6. David agree also 100 % with your comments……I wonder what our Dame is thinking ….!She is so great !!!! I never saw her performancing live, I have as many dvd’s and cd’s as I can get, here in Miami, I hope that some day she is coming on tour, as I am a few years older that her,I ask her to hurry up……I have still hope that she will do so….Do you know someone close to her that can ask for her picture dedicated to me…….I deserved after so many years of being her devoted fan..
    Keep the good work, and thank you so much for the Blog. Diamonds are forever……. like friends, and FANS ,forever more.


  7. Given how quickly it came together and how little time there was to prepare for the role, I thought Ruth Negga was fantastic. “Shirley” was very entertaining. I am astounded that Ruth Negga knew so little about Bassey before getting the part because in some ways she really nailed her (and in other ways it was very Faye Dunaway in “Mommie Dearest”). Overall though she was very impressive. Maybe they will be persuaded to do a part 2 that shows Bassey going to America and becoming a global superstar.


  8. Well. I just think Dame Shirley deserves better. I think it is great that BBC 2 recognizes how amazing Dame Shirley is, and have done a show, but she is a national treasure that should be showcased appropriately.
    I am glad that David B said that he could not understand Ruth Negga, because I could not either. I thought it was because I am American. I could barely make it out in the beginning.
    At any rate, I am still happy to have seen it. I did not really recognize any of the gestures or anything. She especialy did not have DSB’s confidence in her dresses. That was not a believable twirl in the mirror in the beginning.
    Long live Dame Shirley!




  10. It was a foregone conclusion that, if anyone was expecting a decent portrayal of what is quite simply the most enigmatic, charismatic and spine-tingling talent that is Dame Shirley Bassey. they would be vastly disappointed. I was not as, having seeing clips of the drama, knew exactly what to expect. Too full of cliches. It could have been made from a template. Fill in the gaps were you see the dotted lines. A brave attempt to go someway to show what Bassey went through to get to the top. In an hour and ten minutes? The only thing positive which came from this programme, for me, is to show to all the wannabes on X Factor, BGT etc. This is what fame is all about. Not a five minute slot on a crummy TV programme with some pratt waving a contract (pardon my French) but the hard slog of years of honing a talent.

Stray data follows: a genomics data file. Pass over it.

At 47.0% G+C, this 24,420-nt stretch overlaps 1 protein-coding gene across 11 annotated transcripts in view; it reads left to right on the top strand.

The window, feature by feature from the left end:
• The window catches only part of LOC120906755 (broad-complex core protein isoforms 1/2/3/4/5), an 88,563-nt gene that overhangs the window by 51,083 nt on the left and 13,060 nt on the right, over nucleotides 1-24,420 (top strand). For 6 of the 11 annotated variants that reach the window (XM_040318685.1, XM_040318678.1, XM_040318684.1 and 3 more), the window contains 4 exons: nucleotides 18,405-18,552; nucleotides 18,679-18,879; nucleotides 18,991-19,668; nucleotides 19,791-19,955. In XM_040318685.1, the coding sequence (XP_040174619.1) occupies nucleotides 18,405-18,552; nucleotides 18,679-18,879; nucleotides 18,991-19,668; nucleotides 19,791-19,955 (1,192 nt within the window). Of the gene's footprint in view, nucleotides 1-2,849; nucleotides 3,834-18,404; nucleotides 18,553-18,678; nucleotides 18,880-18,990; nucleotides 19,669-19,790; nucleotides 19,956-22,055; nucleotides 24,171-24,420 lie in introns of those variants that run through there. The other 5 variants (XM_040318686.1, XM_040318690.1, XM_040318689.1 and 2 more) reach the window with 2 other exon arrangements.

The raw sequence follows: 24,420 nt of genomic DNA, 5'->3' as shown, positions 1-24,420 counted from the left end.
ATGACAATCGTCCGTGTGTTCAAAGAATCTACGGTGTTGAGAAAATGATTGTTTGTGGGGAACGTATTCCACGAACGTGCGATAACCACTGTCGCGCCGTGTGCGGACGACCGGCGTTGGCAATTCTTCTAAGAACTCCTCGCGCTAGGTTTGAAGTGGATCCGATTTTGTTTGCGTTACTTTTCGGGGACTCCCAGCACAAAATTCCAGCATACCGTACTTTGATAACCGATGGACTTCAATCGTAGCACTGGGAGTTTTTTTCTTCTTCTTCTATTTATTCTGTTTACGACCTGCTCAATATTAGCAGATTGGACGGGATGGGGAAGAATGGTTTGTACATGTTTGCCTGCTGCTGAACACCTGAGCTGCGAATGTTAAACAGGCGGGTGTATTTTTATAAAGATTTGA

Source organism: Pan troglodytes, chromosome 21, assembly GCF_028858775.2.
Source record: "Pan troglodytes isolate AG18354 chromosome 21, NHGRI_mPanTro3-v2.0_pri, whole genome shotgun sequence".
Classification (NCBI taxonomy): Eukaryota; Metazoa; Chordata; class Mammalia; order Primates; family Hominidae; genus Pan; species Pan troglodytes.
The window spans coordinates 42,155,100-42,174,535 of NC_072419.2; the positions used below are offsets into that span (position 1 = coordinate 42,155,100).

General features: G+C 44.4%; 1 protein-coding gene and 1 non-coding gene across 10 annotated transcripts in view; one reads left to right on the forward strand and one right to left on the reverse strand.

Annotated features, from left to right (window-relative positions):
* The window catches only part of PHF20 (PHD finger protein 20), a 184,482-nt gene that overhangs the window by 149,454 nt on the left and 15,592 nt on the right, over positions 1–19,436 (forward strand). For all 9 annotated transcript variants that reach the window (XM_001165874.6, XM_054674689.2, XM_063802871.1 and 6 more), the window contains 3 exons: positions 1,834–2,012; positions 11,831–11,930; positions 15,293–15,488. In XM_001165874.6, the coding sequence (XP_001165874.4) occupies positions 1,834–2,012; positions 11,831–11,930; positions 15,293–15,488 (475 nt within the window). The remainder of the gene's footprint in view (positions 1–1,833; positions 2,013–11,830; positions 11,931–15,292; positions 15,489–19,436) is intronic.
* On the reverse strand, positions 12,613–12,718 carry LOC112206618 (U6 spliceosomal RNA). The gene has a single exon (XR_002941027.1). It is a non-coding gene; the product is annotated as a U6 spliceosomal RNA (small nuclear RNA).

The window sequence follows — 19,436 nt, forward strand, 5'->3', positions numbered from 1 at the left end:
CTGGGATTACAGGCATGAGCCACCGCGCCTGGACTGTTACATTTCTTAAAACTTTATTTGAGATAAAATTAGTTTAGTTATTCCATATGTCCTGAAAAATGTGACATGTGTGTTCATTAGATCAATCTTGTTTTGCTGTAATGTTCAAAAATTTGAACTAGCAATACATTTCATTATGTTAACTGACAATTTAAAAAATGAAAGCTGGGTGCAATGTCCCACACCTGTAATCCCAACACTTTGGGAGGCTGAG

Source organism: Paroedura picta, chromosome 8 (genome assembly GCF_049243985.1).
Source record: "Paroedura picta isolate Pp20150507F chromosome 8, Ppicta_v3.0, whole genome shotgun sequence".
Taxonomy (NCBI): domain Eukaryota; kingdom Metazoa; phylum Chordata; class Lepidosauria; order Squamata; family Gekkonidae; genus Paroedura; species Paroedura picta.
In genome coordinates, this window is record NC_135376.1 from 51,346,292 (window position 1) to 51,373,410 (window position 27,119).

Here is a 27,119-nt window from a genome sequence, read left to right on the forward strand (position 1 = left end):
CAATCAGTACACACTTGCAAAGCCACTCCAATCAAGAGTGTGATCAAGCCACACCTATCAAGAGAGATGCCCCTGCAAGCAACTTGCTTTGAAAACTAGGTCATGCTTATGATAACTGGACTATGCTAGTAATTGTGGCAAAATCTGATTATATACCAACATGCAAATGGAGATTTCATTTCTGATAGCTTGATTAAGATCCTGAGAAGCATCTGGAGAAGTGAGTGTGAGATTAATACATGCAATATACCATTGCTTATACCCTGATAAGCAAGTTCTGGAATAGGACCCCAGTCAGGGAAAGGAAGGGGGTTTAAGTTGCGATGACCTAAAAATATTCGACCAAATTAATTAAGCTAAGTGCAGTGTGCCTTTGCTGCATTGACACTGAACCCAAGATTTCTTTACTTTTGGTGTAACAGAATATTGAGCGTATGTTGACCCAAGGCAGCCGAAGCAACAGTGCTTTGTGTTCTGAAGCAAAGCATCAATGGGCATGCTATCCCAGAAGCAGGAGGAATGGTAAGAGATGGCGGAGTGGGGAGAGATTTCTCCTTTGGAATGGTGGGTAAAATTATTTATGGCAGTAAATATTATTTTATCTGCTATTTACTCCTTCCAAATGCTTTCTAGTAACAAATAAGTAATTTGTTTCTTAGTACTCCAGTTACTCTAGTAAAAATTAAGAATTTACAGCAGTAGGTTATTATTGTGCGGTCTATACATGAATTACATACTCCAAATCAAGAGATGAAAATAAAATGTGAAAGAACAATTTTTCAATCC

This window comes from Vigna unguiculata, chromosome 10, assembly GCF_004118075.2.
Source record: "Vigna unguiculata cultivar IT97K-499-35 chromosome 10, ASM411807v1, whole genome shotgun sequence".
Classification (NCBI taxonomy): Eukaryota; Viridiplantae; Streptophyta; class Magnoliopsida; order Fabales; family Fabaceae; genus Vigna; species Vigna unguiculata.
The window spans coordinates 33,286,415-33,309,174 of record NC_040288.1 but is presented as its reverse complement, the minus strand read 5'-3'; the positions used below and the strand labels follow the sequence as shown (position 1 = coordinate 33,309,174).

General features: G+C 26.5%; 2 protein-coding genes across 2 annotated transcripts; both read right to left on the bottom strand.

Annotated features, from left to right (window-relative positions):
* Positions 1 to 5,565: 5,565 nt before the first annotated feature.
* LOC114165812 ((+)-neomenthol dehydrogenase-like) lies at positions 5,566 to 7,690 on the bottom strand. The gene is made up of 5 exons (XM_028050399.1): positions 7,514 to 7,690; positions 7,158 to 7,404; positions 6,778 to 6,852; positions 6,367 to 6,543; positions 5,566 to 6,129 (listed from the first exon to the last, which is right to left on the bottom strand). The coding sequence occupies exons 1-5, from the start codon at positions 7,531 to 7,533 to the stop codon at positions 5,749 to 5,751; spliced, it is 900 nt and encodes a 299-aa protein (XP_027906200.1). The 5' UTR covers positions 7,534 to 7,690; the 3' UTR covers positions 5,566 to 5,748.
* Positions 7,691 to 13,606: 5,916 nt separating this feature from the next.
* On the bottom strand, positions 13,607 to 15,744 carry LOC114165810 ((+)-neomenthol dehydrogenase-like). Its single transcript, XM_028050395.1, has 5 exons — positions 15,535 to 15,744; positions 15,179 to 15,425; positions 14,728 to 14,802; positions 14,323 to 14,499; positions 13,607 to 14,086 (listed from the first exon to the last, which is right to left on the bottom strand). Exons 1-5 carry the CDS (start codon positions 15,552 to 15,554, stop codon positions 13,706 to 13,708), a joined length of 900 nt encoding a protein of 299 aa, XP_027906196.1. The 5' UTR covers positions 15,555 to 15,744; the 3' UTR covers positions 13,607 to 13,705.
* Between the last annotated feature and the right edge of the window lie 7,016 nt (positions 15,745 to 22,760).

11. I first saw Shirley in concert in 1962…she said very little on stage,apart from introducing songs and thanking the audience,and always the orchestra.
    By the 70s Shirley was more relaxed,more into enjoying the experience along with the audience.
    The early Shirley was like an explosion on stage,and then she would sing something slow and haunting,we came away drained….like being in a dream,and for days after…flash backs !
    What I got from the play was Shirley,demanding the best from herself,and that has never left her….
    ps….1966…I got on stage and kissed the lady.. I walked to the side of the stage,was grabbed by 2 men !.within 30 seconds I was outside in an alley…. I remember Shirley,the black lace dress.and hearing her sing her last song As Long As He Needs Me.


  12. What about the songs? Some had Shirley’s real vocals. Some seemed to have the original (remixed) instrumentals and ‘This is my Life’, where the performance was obviously based on the San Remo Festival (see YouTube) had Shirley’s voice from a version I can not place. Anyone..?


  13. I have to agree with all that has been said, I awaited the programme with great anticipation, but by the end of it, I was a little unfulfilled. The main character was convincing enough, but it was too disjointed in its make up, and I feel that maybe, with hindsight from the makers of ;Shirley; that they could have done it better.
    The Imagine documentary with regards to the making of the new album was excellent. It offered an insight into how much work and effort the Dame puts into her work, and the final album was well worth the hard work.


  14. To joop…………..
    At the time of Shiley promoting ” This is My Life” there were a number of live recordings,some where she sang Lavita,one with backing singers,and mainly recorded in Italy.
    What we saw Ruth perform was indeed the Festival take where one could see Shirley was highly strung ,letting it all out !


  15. Negga did pretty well.

    Too, I didn’t know Shirley was one of seven (nine..) children pre-social security hand-outs, or was an unmarried mum facing a virgin-crazed 1950’s public, or that her husband was bi-sexual/gay, or that her mother encouraged her so much, or that her baby was raised by her sister while Shirley had to pretend to be her aunt or that it all got sorted out. Vitally, the programme spent time on depicting poverty.

    I’m old enough to remember the no-coloureds mindset, notably the Banana Boat Song was in a mild way a sort of gimmick that suited the era, when foreign things were pretty exotic.

    If she had wanted to she could have slapped an injunction on this. I thought it was good, considering how much info there was to cram into one evening’s worth. And Shirley’s honesty through song, as well as this programme, makes her so very loveable.

    I have read one biography of Shirley’s, but this told me somthing new.